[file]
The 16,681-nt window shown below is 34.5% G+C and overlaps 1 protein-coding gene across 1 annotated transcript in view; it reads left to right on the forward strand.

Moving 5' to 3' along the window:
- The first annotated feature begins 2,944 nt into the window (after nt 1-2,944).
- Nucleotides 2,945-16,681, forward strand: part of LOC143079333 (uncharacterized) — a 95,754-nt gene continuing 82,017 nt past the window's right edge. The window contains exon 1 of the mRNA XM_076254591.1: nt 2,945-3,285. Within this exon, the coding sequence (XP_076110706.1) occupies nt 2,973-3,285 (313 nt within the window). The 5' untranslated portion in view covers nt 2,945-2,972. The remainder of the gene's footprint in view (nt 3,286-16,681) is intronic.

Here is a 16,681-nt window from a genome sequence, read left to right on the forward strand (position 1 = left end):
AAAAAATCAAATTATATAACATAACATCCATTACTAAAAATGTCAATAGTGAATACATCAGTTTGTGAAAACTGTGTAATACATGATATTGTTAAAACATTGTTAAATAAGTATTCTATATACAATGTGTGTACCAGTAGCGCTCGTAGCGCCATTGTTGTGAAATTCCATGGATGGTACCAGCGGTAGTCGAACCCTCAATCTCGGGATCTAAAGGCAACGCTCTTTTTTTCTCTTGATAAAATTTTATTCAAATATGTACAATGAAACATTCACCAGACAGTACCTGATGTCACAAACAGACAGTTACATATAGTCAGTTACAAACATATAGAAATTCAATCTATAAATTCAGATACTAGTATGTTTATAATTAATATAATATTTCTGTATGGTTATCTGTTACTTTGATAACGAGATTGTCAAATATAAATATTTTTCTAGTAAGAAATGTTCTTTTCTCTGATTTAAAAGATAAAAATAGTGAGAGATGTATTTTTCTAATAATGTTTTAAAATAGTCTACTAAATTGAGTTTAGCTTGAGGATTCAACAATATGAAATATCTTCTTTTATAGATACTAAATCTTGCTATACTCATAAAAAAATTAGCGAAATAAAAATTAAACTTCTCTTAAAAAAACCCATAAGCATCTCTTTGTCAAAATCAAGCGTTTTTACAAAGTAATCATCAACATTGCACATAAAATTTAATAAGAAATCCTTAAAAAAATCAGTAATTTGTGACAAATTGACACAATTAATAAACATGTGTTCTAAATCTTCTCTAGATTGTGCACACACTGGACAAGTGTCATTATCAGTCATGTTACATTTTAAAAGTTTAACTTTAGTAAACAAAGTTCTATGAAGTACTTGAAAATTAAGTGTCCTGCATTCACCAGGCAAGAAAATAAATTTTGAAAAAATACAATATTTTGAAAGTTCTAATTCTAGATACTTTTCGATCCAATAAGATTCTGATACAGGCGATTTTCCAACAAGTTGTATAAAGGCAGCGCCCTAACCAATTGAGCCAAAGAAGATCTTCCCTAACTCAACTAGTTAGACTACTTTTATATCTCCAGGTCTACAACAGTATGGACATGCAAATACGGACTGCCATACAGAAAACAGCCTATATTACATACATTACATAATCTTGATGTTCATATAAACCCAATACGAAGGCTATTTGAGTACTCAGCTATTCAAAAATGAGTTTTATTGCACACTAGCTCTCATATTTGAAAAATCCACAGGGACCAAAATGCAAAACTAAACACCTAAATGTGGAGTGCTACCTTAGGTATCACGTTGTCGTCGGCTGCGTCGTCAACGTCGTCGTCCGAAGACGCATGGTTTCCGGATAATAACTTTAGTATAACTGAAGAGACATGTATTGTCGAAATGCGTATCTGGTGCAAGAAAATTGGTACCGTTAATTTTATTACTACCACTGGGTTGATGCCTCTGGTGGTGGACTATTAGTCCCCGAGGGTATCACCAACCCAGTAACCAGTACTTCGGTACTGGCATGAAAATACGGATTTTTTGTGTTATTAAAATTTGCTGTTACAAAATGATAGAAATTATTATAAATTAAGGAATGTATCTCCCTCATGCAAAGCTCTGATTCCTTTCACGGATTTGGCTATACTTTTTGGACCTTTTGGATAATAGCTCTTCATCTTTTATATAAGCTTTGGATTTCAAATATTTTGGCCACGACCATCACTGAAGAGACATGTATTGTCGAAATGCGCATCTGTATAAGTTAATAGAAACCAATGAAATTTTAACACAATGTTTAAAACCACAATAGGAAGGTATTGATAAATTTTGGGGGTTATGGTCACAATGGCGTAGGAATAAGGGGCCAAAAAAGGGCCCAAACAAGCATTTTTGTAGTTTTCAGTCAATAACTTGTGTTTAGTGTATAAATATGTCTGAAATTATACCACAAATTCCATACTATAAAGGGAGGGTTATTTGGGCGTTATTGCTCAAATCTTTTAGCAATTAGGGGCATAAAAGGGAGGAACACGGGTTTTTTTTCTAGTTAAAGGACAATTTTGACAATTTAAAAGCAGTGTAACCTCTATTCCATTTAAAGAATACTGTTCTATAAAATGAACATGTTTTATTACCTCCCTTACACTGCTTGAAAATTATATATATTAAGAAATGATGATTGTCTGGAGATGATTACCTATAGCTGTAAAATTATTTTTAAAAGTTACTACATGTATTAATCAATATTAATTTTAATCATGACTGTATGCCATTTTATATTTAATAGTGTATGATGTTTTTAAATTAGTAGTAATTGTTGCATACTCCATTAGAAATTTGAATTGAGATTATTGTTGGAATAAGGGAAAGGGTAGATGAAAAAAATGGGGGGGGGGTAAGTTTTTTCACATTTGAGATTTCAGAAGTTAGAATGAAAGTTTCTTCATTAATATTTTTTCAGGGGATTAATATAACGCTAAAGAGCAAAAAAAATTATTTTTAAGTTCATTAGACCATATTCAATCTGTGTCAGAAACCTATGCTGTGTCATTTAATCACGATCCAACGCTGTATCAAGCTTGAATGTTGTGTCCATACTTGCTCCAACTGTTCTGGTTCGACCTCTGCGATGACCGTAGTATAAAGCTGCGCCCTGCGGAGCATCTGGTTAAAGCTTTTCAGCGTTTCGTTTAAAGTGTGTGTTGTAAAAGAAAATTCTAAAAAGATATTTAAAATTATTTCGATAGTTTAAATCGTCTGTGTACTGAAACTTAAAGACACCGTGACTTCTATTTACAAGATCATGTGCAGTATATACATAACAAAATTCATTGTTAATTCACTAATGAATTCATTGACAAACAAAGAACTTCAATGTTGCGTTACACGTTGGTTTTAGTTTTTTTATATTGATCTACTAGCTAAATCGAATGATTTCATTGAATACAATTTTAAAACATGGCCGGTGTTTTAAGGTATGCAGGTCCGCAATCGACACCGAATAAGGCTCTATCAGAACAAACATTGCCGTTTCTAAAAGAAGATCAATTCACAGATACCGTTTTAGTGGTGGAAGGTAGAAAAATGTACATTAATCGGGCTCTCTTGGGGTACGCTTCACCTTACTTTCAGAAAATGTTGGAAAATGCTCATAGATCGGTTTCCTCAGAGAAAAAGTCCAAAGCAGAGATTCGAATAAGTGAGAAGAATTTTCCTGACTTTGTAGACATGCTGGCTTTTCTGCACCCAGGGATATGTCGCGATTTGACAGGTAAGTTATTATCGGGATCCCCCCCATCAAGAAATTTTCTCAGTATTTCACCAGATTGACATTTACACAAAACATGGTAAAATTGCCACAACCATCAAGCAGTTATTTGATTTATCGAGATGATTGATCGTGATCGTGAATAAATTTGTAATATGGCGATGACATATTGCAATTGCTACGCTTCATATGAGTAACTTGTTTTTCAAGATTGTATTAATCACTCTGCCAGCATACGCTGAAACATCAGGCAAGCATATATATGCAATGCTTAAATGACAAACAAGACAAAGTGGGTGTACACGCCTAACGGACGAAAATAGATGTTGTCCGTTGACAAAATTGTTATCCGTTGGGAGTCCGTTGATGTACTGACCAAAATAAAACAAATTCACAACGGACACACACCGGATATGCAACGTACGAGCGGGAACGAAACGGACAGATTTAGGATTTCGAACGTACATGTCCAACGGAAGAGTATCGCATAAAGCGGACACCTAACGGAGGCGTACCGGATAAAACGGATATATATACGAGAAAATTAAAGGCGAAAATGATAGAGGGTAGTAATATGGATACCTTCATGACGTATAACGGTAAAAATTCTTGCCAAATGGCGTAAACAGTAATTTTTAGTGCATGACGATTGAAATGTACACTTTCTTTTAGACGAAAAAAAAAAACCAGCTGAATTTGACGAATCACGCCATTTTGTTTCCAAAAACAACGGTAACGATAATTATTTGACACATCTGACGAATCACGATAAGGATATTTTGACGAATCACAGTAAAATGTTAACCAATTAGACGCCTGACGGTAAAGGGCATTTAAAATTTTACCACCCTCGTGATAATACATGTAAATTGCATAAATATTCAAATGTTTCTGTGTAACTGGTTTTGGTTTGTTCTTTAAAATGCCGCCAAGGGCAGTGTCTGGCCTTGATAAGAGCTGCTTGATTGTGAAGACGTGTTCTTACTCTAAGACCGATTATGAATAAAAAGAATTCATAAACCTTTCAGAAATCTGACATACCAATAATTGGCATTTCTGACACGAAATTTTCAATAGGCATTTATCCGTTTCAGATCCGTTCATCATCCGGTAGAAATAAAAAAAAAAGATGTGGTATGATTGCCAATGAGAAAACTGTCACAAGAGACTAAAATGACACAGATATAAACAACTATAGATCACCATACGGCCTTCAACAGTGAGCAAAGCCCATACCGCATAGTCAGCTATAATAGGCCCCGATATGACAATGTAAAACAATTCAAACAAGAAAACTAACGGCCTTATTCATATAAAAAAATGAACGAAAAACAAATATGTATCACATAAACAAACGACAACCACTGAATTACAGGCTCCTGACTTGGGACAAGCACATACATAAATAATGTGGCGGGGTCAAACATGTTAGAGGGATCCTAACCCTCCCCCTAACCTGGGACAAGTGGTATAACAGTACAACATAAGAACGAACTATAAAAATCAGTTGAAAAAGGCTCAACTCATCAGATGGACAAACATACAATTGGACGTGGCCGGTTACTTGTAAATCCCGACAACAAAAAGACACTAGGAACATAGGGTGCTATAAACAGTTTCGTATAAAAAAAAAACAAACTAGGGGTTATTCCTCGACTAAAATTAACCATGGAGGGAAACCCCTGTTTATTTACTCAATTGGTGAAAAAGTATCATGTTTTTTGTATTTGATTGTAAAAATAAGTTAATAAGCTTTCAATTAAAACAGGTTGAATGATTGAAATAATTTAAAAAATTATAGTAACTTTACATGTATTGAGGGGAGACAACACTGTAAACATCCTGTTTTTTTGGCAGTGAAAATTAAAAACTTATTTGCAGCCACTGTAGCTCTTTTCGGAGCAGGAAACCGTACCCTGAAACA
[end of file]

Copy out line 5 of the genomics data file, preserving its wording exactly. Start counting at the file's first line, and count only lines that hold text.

Here is a 16,681-nt window from a genome sequence, read left to right on the forward strand (position 1 = left end):